Just before 6:30 on Sunday morning, I woke up from bed, picked up the phone on the table, checked today’s to-do list, and waited for the 6:30 alarm clock to ring.

Before 7:30, I was already sitting on a bench in the dining room, carrying a schoolbag. In it were a Snickers bar for breakfast, half a bottle of hot water, and a Chinese novel lent to me by a Taiwanese classmate. Finally, Teacher Zelle walked in and said, “Wait a minute, I’ll have a cup of coffee.” As she said this, she tore open the bag of coffee powder and bent down in front of the water dispenser to get the boiling water to make coffee.

The rain was pattering heavily outside. It seems that a typhoon has passed by recently, and the rain has been intermittent this week. Sometimes it pours down and wets the slippers under the eaves, and sometimes the sun is shining in the sky and dries the ground.

Zelle and I walked out of the yard and stopped the car on the road at the door. “The wind and waves have been very strong these days, and the tourist terminal on this road has suspended operations, so it is difficult to wait for a passenger tricycle. We can only take a motorcycle.” Passenger tricycles usually cost 3 yuan per person, and one for motorcycles The car costs 13 yuan.

Zelle spoke a few words in dialect to the motorcyclist and we got on. I was sandwiched in the middle, Zelle sat behind me, and I held an umbrella, barely covering our hair and upper bodies from getting wet.

After riding for 5 or 6 minutes, the rain became heavier and heavier, so we stopped on the side of the road to take shelter. By this time we had reached a lively part of the island. We paid half of the motorcycle price and took a tricycle with a carriage. The tricycle drove for another 7 or 8 minutes and passed the central area. After a short distance, Zelle asked the driver to stop.

We arrived at our destination just after 8 o’clock. Teacher Zelle took me to a Christian church to worship. Last night at the restaurant Zelle, teacher said she would go to church tomorrow. I happened to pass a church by the beach in the evening, so I asked her if it was that church. She explained to me that it was an Adventist church, not a Christian church. Church (Christian), invite me to come with you tomorrow.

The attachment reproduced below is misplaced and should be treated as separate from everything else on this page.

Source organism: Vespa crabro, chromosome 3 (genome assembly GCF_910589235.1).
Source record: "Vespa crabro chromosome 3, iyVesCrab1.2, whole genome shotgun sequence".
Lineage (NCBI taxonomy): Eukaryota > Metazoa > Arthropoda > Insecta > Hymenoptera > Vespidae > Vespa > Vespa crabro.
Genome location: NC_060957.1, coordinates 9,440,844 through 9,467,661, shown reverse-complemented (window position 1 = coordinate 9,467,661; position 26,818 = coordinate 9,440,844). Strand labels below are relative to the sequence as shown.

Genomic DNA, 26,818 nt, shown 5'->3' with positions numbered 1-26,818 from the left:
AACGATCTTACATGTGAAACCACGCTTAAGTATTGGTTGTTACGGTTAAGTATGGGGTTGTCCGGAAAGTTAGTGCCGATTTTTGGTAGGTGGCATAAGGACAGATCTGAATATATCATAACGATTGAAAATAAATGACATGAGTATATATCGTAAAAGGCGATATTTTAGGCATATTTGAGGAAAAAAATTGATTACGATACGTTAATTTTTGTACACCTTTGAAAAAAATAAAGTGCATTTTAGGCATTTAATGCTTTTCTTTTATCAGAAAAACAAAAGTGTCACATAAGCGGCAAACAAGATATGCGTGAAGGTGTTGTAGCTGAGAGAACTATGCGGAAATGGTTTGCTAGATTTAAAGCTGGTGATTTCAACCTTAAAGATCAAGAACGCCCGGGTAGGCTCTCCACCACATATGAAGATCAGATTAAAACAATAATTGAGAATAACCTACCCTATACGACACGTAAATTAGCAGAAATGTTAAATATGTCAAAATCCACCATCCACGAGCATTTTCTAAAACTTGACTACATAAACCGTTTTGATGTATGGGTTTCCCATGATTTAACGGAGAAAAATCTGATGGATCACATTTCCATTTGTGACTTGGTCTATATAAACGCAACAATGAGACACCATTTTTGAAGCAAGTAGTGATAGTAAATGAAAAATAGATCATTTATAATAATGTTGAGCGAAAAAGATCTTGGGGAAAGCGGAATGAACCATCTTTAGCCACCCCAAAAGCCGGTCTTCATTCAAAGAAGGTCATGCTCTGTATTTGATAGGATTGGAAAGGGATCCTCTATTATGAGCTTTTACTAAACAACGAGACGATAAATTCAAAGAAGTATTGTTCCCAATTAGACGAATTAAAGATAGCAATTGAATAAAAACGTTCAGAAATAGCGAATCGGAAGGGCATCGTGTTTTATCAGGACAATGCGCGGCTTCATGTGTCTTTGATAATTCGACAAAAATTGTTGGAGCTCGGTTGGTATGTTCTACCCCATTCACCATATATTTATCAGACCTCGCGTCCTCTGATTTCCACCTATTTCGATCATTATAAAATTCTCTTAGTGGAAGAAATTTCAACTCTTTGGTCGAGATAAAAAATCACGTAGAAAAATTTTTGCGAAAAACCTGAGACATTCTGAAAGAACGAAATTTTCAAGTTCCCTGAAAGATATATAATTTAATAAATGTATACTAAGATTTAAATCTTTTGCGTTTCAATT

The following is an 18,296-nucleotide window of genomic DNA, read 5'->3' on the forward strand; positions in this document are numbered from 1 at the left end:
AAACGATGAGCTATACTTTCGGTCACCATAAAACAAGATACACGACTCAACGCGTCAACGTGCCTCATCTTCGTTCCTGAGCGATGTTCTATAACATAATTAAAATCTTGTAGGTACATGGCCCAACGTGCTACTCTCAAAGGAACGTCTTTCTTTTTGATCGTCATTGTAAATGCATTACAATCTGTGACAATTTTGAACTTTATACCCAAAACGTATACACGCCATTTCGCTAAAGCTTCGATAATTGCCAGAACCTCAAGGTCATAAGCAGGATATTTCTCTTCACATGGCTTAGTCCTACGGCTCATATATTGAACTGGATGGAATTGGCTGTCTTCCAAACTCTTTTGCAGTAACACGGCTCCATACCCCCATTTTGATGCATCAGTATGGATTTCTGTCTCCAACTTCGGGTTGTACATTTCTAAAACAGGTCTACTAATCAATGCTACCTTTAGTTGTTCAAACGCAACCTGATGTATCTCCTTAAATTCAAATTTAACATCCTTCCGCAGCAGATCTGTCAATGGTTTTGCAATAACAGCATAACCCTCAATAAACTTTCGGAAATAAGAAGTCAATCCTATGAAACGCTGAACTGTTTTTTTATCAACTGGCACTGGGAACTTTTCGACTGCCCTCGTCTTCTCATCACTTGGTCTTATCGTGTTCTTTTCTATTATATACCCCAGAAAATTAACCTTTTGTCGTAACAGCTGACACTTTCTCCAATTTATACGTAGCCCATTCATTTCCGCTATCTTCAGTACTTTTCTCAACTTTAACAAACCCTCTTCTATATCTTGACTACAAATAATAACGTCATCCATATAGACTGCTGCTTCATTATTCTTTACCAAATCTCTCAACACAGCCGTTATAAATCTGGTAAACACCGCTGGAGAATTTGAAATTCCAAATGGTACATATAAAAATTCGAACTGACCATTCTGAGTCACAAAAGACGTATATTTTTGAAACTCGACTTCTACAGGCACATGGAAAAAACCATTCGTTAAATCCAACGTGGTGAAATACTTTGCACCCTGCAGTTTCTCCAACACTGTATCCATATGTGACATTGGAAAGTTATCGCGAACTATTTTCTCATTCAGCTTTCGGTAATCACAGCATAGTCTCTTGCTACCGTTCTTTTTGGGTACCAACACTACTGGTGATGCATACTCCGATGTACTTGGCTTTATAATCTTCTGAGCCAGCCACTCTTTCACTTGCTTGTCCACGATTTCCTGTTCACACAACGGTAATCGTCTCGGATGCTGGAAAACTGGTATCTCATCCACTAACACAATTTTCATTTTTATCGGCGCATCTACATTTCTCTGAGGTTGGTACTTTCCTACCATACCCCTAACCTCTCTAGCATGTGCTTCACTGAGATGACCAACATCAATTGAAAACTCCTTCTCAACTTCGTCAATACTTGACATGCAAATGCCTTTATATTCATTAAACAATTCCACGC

When we walked into the church, a middle-aged man in white clothes was chanting on the small lectern to the right of the podium. “Does he speak English?” I asked Zelle after listening for a while. “No, he spoke Filipino mixed with English.”

We sat on the middle row of benches directly opposite the podium. A small platform stretched out behind each row of benches, where you could put your arms down. People behind you could hold on to the small platform of the seat in front of you when kneeling. There is a leather kneeling mat of the same length on the ground in front of the bench, with mottled cracks on it.

At some point during the ceremony, a group of young men in white came through the church door. “They are Altar Boys, who will assist the priest in completing the ritual.” Zelle leaned into my ear and said.

A pastor in green robes walked onto the podium from nowhere and sat on a high-backed chair in the middle. An Altar Boy adjusted the position of an electric fan to face him. Another young man in white clothes walked to the desk on the left side of the podium, opened the Bible, and selected passages to share with everyone. The two monitors on the wall lit up at the same time, prompting English prayers, and everyone chanted along.

When it was time to distribute Holy Communion, several men in white came over with plates. The Christians in the crowd lined up in several lines to receive a small piece of bread and eat it. The communion plates were finally returned to the green priest’s table. The priest poured the crumbs from each plate into a copper cup, mixed it with water and drank it. The men in white took away the plates.

A woman wearing white clothes and holding a long pole came in twice, with a white cloth bag tied at the top of the pole. When they passed a row of benches, they straightened the long pole and brought the cloth bag to us. “This is for collecting donations, you can do whatever you want.” I followed Zelle and put the change in my wallet. When the women brought the cloth bags to us for the second time, I was a little puzzled. Zelle told me, “The first time was a donation to help the poor and do good deeds. The second time was a donation to the church itself.”

The prayer is over. The pastor in green walked down from the podium, and a group of people gathered around him. He shook a bottle in his hand and threw out water drops. “This is sprinkling holy water, and you can get blessings.” So we also stepped forward to receive the blessing of the holy water.

Zelle pointed to the second floor. The music in the church was not the music played, but the choir on the second floor singing in real time. It dawned on me that when I stood up in the middle to pray, I turned around and looked up, and sure enough I saw 4 or 5 young people on the second floor, and there was another person in front of them who seemed to be directing the rhythm.

The rain had stopped when we walked out of the church, and the morning air was cool and refreshing. Zelle took a tricycle back to school, and I went hiking to explore the unexplored areas to the north.